Monday, September 21, 2009

Reading Rainbow

Raise your hand if you are familiar with Reading Rainbow! If you aren't - where have you been?

When my brother and I were growing up, we used to watch this show religiously. (I think I was even 14 at the time, to be perfectly honest.) LeVar Burton was familiar to me as Geordi La Forge on one of my all time favorite television shows, Star Trek: The Next Generation (which we'll talk about some other time).

He's a bit more at ease on Reading Rainbow than on Star Trek: TNG (only because he doesn't have to be constantly worried about saving the ship and the universe simultaneously). In Reading Rainbow he is allowed the pleasure of going on field trips and highlighting information about the world, all surrounding a particular book title and without having to wear a uniform. The show is designed to develop a love of reading in younger children and, by default, a love of learning. It has to be one of the least objectionable television shows of all times! Furthermore, LeVar has been the host of the show for 25 years! (The PBS website doesn't look like it's been updated in at least a year but I discovered through Barbara that Reading Rainbow is no longer being produced.) Twenty-five years is a long time and the show has covered a lot of books in that time period! (For a complete list of books covered, click on their website for a book index HERE.)

Recently we discovered (much to my great, joy-jumping delight!) that our local library purchased the entire DVD series (as best I can tell). We have been having a hay day, bringing home 2 or 3 at a time. My son (age 3 next month!) sits in rapt attention as LeVar combs beaches, goes bowling, milks cows and learns about a variety of musical instruments. These shows are absolutely perfect for where we are right now. They are right on target for his attention span and quest for knowledge and so I'm still just in love as ever with this show!

To take this apart by episode for you (just in case you have not yet had the pleasure of an introduction), we recently watched Seashore Surprises which highlighted the book of the same title by Rose Wyler. In this episode, LeVar visits an island off the coast of Florida. He does a little beach combing, pointing out sea corral that has washed up, as well as noting the difference in variety of seashells. He explores plants and animals that live along the seashore and even meets up with Christy, a marine scientist, and the two of them net some small sea animals for quick observation. We got to see a seahorse, something akin to a puffer fish (although they didn't call it that?) and a variety of other creatures. Lastly, we watched the tide as the sun set over the island. Each episode, beside focusing on the main title, also offers suggestions for three other like-minded titles for your perusal. On the back of each DVD case, you can find out which titles are reviewed in case you'd like to grab those while you are at the library also. All of the information is very conveniently laid out so that you, as the parent and/or teacher, can make the most out of using Reading Rainbow as a guide and friend.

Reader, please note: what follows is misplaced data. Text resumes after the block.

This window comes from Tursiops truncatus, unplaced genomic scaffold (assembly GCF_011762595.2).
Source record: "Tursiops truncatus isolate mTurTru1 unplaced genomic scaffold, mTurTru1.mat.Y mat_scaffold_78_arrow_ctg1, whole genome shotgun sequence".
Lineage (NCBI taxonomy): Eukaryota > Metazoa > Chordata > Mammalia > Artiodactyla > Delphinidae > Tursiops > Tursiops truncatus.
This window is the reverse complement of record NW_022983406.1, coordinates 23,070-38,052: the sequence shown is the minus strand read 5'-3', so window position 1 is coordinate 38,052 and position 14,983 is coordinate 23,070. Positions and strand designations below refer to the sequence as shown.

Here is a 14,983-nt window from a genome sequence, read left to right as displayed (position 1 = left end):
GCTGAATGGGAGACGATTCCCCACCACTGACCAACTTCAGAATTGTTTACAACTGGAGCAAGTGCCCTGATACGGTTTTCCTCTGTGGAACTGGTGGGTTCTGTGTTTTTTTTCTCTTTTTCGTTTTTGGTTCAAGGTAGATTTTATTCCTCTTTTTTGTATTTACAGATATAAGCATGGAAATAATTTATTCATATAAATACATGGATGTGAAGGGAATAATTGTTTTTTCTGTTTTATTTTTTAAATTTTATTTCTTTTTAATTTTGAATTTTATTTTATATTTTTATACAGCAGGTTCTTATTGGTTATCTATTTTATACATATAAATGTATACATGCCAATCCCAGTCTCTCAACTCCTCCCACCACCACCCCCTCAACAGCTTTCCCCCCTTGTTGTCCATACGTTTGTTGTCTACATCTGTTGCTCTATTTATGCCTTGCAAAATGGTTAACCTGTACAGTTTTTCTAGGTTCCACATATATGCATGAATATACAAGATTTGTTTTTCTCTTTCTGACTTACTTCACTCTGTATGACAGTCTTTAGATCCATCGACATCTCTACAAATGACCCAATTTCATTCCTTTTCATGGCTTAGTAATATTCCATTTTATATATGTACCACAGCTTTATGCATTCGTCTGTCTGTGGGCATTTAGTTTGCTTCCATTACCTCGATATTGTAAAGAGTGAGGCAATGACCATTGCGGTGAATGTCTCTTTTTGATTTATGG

One of the things I appreciate the most is that LeVar never talks down to his audience. When he goes to a farm, or a bowling alley or what have you, he explains what he is seeing, how things work and what various process are for producing any variety of objects. He satisfies children's curiosity without dumming anything down. He speaks to his television audience very much in the same manner that we speak to Bookworm1 when we are explaining something to him face-to-face and so kiddo really learns from watching an episode. Following our excursion to the Florida Island, Bookworm1 asked to get out our collection of seashells so that he could look through them. We poked through the shells, identifying the ones that we had seen on the show, and learned the names of the others. (I had no idea that there were so many specifically named individual types of shells. But when a 2 year old wants to know what each one is called, you learn fast!)

Even though some of the episodes are now 25 years, I still find them to be very relevant. LeVar is still reading books we are familiar with (some of which have become classics now) and still visiting places and talking about things that young kids care about. I love this show. I have a great appreciation for it and highly recommend it. I'm thrilled our library is cluing in!


Amy @ Hope Is the Word said...

Believe it or not, my girls and I just watched an episode of RR on DVD that goes along with our Japan study TODAY!

That's good stuff!

Barbara H. said...

I'm so glad the episodes are available on DVD. I think most of them are timeless in that the stories are classic and the information still relative and interesting.

Becky said...
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Stephanie Kay said...

They have the episodes on DVD?! I must look for that on my library's internet card catalog (or whatever they call it now)!!

I had no idea RR had been around 25 years. Yikes! That means I started watching it close to the beginning. Boy am I getting old! :)

(Ps. LOVED Star Trek: Next Generation!)

Veggiemomof2 said...

I loved this show! I grew up to be an avid reader too.

Rana said...

This is great. I used to watch with my sister when we were younger. I can't wait to show these to my kids.

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